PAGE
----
Wilkinson, L. and the Task Force on Statistical Inference APA Board of Scientific Affairs (1999). Statistical methods in psychology journals. American Psychologist, 54, 594–604.
Addendum: Possible Issues to Consider in a Review
Below are a set of issues to consider in any manuscript. They should not be used as an outline to construct your review but as issues to consider in your evaluation.
Although the guidelines below generally follow the order of the components in a manuscript (i.e., introduction, method, results), after the opening paragraphs your narrative evaluation need not follow the same order, nor is it necessary for your evaluation to comment on each section of the manuscript. In fact, Action Editors generally find reviews more helpful when all the most serious concerns are collated together into a single series of points early in the review, followed by a clearly separated section of less serious concerns.
The basic task of this section of the manuscript is to make a persuasive case for the importance of this study. Consider a typically well-informed, regular reader of JCP, but one who is not an expert in this specific research domain.
- Would such a reader be convinced by this introduction that the study addresses an important research problem, and that the research questions are well-justified?
- Does the study advance scientific inquiry in counseling psychology and constitute an original and substantive contribution to the field?
- Do the authors provide justification for the study based upon a review and incorporation of relevant literature, both qualitative and quantitative?
- Does the author articulate the goals of the study and the contribution of the study in extending or addressing gaps in the literature?
- Are research questions stated clearly and derived logically either from theory, conceptual framework, thorough literature review, anecdotal evidence, and/or clinical experience (or some combination thereof)?
- In some cases, more exploratory studies may not have a clearly defined framework. For example, some qualitative studies would support having the participant observer enter into a community to determine community need. If no conceptual framework is given, has the author given a clear justification?
In quantitative designs
- Are research questions/hypotheses well grounded in theory and previous research?
- If hypotheses are proposed, is each one phrased as a falsifiable statement, and is each one logically derived from the theory and previous research presented?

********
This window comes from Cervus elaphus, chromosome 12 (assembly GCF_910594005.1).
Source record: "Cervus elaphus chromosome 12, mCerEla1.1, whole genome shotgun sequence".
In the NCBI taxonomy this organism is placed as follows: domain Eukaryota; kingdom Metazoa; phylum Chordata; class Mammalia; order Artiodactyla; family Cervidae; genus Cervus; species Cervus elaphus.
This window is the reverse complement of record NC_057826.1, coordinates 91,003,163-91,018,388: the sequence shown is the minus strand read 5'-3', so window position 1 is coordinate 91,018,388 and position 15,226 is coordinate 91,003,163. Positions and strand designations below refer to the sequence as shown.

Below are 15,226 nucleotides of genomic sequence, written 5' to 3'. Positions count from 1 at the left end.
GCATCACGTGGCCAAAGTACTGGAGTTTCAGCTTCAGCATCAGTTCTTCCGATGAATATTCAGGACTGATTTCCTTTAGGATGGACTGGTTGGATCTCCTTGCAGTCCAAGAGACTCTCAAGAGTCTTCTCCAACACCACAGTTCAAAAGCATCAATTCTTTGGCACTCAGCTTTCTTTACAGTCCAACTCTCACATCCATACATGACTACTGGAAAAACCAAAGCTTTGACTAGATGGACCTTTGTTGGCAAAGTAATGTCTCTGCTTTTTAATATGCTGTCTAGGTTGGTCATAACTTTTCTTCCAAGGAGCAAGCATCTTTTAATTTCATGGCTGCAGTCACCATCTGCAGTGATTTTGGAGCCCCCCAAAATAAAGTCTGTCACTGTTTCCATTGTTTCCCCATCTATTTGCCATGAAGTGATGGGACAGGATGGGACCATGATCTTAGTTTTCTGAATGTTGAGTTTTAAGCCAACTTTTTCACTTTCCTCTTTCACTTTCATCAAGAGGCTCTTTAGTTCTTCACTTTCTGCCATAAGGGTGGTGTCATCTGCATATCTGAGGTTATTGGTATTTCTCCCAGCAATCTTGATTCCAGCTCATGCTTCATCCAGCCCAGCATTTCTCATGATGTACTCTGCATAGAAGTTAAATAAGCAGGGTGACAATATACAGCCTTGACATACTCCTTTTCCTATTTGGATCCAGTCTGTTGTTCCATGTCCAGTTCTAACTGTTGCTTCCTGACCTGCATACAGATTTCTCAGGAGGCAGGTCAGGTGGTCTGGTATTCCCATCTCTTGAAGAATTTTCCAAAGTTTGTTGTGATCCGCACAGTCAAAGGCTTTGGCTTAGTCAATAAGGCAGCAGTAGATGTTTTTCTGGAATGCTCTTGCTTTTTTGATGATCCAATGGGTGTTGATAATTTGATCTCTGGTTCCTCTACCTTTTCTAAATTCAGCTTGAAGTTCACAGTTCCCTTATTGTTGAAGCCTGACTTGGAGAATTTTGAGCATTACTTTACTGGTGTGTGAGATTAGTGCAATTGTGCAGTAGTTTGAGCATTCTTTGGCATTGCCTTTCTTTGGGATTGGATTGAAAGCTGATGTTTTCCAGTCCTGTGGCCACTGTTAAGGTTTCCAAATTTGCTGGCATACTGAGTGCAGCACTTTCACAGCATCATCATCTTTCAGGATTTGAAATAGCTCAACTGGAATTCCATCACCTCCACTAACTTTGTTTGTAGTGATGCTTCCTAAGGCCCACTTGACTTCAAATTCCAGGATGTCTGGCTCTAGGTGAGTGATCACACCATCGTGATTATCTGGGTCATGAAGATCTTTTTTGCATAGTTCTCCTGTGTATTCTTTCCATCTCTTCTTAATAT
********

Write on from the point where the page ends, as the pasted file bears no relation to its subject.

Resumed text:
- If research questions are posed, is this choice justified in your view, or do you believe the state of knowledge in this research area warrants a specific hypothesis instead of a general research question?
- Have the authors clarified the critical assumptions that underlie the logic of their design, or are there important assumptions left implicit that should be directly addressed?
- Have authors justified convincingly why this quantitative approach is the most appropriate methodology for their study?
For qualitative designs
- Are the research questions logically derived from previous research, theory, and/or experiential evidence?
- Do the authors locate their research questions and methods in an appropriate research paradigm (Ponterotto, 2005)?
- Are the authors clear about whether their study is confirmatory/verification oriented or discovery oriented?
- If the former, do the authors anchor their research questions in established theory?
- If the latter, are the authors careful not to let theoretical postulates overly focus the research questions and limit discovery?
- Have authors justified convincingly why the chosen qualitative design is the most appropriate methodology for their study? [Note: There is a misunderstanding among some that qualitative researchers neglect, avoid, or dismiss theory. Qualitative researchers must, of course, master theory and research in their topical area, but some qualitative paradigms (e.g., more constructivist) address and integrate theory more in the discussion to maintain the "discovery" focus of the research questions, whereas other paradigms (e.g., more postpositivist) anchor their research questions (and interview protocols) in theory.]
- Have the authors justified convincingly why this qualitative approach is the most appropriate methodology for their study?